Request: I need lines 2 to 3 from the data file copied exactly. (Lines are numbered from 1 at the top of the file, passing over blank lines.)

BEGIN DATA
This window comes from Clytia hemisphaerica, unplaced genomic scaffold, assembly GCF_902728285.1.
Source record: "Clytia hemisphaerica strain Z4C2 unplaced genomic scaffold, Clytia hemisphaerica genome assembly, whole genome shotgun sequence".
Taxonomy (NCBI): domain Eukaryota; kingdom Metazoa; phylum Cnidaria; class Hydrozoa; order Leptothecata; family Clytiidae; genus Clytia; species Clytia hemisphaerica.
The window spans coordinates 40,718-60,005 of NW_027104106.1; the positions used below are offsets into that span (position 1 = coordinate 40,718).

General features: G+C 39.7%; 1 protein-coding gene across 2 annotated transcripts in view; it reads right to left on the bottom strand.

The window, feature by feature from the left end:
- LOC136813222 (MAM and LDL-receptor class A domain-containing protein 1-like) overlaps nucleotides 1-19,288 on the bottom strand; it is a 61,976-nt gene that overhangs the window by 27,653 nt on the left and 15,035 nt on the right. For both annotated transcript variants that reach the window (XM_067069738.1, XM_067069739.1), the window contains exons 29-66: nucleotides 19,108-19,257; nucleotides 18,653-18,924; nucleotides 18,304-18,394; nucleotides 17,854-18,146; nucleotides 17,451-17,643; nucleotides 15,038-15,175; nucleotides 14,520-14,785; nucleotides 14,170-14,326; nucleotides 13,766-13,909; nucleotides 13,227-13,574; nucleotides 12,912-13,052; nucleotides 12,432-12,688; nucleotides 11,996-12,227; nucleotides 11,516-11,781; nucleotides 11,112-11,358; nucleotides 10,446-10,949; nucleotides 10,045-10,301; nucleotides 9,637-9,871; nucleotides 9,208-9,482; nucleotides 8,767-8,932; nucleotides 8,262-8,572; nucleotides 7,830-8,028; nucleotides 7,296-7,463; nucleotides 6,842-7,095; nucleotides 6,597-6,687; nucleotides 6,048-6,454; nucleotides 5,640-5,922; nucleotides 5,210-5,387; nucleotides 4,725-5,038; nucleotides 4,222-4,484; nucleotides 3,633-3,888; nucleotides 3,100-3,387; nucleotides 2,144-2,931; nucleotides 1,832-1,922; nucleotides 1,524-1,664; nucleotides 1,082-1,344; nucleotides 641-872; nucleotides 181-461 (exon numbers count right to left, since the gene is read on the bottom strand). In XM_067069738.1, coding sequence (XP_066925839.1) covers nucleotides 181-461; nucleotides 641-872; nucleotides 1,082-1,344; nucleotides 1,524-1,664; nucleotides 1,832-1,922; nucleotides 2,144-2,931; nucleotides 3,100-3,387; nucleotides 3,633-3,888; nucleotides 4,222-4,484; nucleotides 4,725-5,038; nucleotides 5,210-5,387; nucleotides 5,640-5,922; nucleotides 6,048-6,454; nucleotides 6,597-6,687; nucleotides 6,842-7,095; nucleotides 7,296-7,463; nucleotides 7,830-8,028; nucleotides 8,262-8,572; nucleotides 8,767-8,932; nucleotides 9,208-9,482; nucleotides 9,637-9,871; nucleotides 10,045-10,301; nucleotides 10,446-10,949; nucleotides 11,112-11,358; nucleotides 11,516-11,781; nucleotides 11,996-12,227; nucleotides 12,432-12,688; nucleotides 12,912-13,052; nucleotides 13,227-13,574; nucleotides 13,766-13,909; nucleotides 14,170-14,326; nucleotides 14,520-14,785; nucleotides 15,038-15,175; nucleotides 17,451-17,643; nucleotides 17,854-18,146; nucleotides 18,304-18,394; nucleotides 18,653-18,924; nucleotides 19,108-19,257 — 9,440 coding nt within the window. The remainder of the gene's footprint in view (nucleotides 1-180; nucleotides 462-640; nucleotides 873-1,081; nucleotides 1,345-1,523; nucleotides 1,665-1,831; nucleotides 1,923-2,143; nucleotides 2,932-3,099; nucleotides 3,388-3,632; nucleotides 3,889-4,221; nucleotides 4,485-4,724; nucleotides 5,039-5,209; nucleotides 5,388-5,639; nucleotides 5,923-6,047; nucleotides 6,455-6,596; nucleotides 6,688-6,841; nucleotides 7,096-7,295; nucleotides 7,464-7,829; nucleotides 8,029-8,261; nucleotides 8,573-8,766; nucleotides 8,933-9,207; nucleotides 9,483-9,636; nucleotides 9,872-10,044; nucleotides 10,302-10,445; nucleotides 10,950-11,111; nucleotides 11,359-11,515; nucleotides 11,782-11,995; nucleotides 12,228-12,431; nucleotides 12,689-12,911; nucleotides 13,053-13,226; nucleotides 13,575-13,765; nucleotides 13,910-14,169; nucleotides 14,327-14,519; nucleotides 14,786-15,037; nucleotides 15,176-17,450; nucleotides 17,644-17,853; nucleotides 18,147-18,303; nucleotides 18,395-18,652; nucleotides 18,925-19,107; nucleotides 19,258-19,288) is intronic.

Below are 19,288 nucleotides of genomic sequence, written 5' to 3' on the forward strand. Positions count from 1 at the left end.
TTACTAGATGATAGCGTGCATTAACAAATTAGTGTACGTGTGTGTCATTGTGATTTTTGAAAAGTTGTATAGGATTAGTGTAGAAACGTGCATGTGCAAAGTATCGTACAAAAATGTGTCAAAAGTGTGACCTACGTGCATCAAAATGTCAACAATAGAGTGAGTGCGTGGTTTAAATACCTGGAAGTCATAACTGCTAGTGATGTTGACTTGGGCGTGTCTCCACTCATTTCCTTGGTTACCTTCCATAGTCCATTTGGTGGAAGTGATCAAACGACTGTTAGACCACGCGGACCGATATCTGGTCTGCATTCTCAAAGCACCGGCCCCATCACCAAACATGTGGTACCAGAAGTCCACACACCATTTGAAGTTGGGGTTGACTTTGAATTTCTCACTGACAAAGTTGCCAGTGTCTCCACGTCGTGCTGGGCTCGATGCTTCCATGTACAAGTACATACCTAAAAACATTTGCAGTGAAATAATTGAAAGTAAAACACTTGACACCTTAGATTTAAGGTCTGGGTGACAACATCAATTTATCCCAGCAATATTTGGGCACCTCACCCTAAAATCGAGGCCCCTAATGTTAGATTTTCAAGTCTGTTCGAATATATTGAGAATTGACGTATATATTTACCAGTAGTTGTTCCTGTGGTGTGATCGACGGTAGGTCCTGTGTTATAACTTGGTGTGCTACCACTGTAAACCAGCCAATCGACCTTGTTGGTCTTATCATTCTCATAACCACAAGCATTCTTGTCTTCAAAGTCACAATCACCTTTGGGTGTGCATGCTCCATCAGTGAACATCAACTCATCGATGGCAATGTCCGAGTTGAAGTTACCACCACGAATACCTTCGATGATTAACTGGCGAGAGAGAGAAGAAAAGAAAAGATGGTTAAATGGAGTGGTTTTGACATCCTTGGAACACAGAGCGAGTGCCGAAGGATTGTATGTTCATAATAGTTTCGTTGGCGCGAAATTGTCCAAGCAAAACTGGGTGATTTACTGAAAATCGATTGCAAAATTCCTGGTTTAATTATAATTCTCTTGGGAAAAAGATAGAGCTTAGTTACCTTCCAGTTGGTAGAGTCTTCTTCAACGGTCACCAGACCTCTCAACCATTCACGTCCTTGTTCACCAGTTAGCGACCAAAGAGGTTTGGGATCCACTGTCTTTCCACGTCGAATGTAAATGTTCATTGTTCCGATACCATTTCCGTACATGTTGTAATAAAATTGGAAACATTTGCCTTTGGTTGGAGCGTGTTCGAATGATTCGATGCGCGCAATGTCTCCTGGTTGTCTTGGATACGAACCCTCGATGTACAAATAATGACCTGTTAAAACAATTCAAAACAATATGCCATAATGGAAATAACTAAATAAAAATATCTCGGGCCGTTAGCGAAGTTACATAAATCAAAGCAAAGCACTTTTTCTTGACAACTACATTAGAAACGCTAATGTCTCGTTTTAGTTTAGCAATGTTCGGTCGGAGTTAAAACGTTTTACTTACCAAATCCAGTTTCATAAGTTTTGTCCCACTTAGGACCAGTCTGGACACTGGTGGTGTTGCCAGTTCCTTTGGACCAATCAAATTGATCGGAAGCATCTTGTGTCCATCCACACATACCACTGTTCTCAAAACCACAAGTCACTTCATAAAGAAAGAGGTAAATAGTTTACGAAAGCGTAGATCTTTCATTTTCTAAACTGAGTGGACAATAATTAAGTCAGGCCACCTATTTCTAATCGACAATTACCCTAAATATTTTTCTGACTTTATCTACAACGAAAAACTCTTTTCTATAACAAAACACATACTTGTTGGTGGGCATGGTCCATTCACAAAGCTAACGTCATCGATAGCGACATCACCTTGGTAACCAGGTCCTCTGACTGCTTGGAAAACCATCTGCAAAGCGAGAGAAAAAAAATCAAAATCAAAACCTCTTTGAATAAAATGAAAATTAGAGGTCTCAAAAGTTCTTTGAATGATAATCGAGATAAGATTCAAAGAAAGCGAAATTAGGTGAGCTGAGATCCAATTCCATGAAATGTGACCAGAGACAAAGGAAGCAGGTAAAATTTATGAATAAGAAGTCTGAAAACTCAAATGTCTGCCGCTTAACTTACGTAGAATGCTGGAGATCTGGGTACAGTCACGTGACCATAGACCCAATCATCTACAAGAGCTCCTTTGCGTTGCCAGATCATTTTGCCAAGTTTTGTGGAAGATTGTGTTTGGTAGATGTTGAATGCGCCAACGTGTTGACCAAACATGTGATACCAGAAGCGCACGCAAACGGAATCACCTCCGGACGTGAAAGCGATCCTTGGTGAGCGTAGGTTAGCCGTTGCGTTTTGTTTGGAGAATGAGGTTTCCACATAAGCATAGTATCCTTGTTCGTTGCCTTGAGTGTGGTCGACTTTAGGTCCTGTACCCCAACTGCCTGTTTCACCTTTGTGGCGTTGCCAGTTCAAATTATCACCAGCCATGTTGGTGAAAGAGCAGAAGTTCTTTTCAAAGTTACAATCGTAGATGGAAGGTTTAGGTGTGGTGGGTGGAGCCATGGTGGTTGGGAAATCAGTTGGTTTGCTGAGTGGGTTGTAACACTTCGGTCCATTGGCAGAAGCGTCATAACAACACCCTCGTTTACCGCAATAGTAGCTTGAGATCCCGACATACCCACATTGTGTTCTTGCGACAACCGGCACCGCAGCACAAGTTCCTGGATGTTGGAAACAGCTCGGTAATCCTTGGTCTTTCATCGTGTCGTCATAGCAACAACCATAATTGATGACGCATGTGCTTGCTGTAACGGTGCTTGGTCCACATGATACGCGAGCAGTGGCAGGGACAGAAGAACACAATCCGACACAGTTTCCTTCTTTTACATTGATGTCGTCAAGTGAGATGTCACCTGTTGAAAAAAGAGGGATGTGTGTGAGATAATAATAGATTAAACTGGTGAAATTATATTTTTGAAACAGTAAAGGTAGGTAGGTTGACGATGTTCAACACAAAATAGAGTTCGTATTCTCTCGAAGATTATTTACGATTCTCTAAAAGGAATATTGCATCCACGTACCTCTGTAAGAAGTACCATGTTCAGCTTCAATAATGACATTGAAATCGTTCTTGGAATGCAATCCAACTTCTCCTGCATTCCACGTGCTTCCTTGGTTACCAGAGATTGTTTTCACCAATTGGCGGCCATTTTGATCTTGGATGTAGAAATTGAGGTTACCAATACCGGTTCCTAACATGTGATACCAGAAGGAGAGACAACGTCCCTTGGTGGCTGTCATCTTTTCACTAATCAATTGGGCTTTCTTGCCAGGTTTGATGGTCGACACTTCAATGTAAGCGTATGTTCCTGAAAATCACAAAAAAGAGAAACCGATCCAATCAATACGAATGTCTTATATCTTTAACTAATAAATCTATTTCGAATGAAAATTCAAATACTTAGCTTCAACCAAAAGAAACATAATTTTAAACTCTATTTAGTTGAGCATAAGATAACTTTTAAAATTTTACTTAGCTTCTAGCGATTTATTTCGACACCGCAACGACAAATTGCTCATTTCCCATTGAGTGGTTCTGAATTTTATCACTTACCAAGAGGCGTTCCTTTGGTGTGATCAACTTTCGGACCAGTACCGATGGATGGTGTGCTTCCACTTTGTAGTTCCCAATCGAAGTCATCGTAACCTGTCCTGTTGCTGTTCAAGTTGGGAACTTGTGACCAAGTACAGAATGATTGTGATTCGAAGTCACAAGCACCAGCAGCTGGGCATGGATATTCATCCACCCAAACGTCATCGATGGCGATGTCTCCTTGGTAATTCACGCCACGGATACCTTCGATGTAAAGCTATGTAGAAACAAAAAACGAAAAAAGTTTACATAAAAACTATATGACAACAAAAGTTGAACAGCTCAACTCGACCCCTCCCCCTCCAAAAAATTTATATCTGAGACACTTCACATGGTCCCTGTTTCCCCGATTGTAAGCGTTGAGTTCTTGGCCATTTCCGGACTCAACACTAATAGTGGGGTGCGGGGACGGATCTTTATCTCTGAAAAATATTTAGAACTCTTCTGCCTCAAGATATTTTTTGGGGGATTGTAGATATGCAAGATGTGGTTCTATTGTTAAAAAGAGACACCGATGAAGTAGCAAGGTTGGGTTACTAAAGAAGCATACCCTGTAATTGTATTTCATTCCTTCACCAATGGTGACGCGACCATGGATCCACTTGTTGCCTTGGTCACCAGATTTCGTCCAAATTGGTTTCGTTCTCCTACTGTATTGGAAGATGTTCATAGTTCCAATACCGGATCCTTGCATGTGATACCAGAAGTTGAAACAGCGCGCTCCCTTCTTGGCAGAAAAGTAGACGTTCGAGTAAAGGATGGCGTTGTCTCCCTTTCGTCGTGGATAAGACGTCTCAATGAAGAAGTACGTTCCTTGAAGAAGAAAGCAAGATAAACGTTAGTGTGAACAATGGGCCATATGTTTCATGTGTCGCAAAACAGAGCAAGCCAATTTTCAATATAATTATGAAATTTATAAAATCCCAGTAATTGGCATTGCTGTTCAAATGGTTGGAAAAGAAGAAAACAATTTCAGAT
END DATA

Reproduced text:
Source record: "Clytia hemisphaerica strain Z4C2 unplaced genomic scaffold, Clytia hemisphaerica genome assembly, whole genome shotgun sequence".
Taxonomy (NCBI): domain Eukaryota; kingdom Metazoa; phylum Cnidaria; class Hydrozoa; order Leptothecata; family Clytiidae; genus Clytia; species Clytia hemisphaerica.